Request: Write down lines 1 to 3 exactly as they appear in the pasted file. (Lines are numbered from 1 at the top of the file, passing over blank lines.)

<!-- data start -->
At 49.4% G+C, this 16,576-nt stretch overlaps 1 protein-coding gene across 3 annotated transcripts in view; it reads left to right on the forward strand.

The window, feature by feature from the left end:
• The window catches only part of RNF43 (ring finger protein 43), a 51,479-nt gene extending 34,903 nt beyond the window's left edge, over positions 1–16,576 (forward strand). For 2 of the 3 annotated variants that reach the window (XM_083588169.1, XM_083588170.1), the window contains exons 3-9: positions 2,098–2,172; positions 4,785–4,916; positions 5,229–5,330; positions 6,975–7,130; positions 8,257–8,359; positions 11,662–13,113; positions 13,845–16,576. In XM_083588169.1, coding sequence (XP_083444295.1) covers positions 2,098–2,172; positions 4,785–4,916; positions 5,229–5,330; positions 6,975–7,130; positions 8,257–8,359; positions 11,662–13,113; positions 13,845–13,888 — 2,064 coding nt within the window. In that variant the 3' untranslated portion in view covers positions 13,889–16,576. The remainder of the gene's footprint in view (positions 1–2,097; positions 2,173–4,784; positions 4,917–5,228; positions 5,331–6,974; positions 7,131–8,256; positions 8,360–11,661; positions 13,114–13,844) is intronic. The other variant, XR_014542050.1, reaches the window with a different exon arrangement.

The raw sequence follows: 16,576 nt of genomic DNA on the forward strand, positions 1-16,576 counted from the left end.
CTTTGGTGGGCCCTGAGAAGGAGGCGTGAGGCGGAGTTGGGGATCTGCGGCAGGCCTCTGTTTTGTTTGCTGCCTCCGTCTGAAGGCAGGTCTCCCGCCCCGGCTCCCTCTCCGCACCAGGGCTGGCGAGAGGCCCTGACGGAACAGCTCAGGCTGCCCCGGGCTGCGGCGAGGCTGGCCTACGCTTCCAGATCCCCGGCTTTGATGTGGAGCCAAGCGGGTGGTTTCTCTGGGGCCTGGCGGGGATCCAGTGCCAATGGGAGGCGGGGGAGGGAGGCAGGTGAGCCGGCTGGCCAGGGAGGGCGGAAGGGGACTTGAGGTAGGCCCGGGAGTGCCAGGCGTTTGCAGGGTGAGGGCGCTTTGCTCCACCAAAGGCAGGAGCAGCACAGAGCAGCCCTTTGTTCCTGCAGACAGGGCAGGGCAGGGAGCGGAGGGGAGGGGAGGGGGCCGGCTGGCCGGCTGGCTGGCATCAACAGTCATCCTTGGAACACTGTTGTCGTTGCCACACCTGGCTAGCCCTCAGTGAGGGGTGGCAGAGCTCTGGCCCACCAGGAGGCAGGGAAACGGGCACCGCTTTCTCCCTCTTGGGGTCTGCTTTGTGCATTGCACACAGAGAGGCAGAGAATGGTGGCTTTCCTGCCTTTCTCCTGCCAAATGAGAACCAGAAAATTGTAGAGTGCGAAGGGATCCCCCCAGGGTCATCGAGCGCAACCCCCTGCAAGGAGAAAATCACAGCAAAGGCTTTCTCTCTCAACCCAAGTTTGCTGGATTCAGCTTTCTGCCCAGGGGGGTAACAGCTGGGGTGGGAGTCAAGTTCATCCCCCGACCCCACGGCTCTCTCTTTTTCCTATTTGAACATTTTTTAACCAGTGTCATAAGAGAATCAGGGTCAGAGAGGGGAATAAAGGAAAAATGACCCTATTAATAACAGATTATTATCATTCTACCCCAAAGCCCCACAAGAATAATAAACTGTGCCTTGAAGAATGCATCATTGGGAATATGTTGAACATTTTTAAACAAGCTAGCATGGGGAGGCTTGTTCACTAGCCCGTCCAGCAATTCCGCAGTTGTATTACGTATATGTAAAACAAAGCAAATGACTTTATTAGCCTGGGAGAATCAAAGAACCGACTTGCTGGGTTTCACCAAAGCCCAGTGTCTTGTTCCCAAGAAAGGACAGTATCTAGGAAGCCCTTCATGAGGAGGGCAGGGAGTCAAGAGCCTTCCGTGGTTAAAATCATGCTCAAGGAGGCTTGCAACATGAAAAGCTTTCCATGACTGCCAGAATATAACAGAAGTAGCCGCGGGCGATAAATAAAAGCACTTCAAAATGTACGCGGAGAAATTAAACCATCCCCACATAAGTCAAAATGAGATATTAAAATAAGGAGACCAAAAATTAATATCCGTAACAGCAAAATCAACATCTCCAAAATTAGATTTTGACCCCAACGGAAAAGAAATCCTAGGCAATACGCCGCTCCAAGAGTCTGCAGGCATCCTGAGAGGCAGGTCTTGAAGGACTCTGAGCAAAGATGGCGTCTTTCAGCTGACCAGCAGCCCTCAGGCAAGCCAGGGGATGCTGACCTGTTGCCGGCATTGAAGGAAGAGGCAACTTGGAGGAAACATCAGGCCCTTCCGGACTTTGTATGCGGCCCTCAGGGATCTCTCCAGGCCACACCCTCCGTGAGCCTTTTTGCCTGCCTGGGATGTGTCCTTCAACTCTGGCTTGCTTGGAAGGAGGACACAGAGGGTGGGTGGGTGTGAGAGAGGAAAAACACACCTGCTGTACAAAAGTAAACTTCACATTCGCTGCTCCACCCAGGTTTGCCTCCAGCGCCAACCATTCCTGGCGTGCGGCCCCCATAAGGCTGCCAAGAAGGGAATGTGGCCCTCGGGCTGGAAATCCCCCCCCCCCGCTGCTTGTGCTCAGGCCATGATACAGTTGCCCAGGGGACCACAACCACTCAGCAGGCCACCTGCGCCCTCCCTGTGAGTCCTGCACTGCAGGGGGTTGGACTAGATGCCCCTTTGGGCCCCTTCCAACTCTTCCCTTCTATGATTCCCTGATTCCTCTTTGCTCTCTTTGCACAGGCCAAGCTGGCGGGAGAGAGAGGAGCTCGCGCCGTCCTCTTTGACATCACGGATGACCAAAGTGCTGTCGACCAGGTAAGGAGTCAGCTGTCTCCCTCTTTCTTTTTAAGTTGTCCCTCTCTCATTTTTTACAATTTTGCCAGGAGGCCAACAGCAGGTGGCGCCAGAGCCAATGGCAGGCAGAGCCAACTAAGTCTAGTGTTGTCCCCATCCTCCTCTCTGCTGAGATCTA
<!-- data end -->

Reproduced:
At 49.4% G+C, this 16,576-nt stretch overlaps 1 protein-coding gene across 3 annotated transcripts in view; it reads left to right on the forward strand.

The window, feature by feature from the left end:
• The window catches only part of RNF43 (ring finger protein 43), a 51,479-nt gene extending 34,903 nt beyond the window's left edge, over positions 1–16,576 (forward strand). For 2 of the 3 annotated variants that reach the window (XM_083588169.1, XM_083588170.1), the window contains exons 3-9: positions 2,098–2,172; positions 4,785–4,916; positions 5,229–5,330; positions 6,975–7,130; positions 8,257–8,359; positions 11,662–13,113; positions 13,845–16,576. In XM_083588169.1, coding sequence (XP_083444295.1) covers positions 2,098–2,172; positions 4,785–4,916; positions 5,229–5,330; positions 6,975–7,130; positions 8,257–8,359; positions 11,662–13,113; positions 13,845–13,888 — 2,064 coding nt within the window. In that variant the 3' untranslated portion in view covers positions 13,889–16,576. The remainder of the gene's footprint in view (positions 1–2,097; positions 2,173–4,784; positions 4,917–5,228; positions 5,331–6,974; positions 7,131–8,256; positions 8,360–11,661; positions 13,114–13,844) is intronic. The other variant, XR_014542050.1, reaches the window with a different exon arrangement.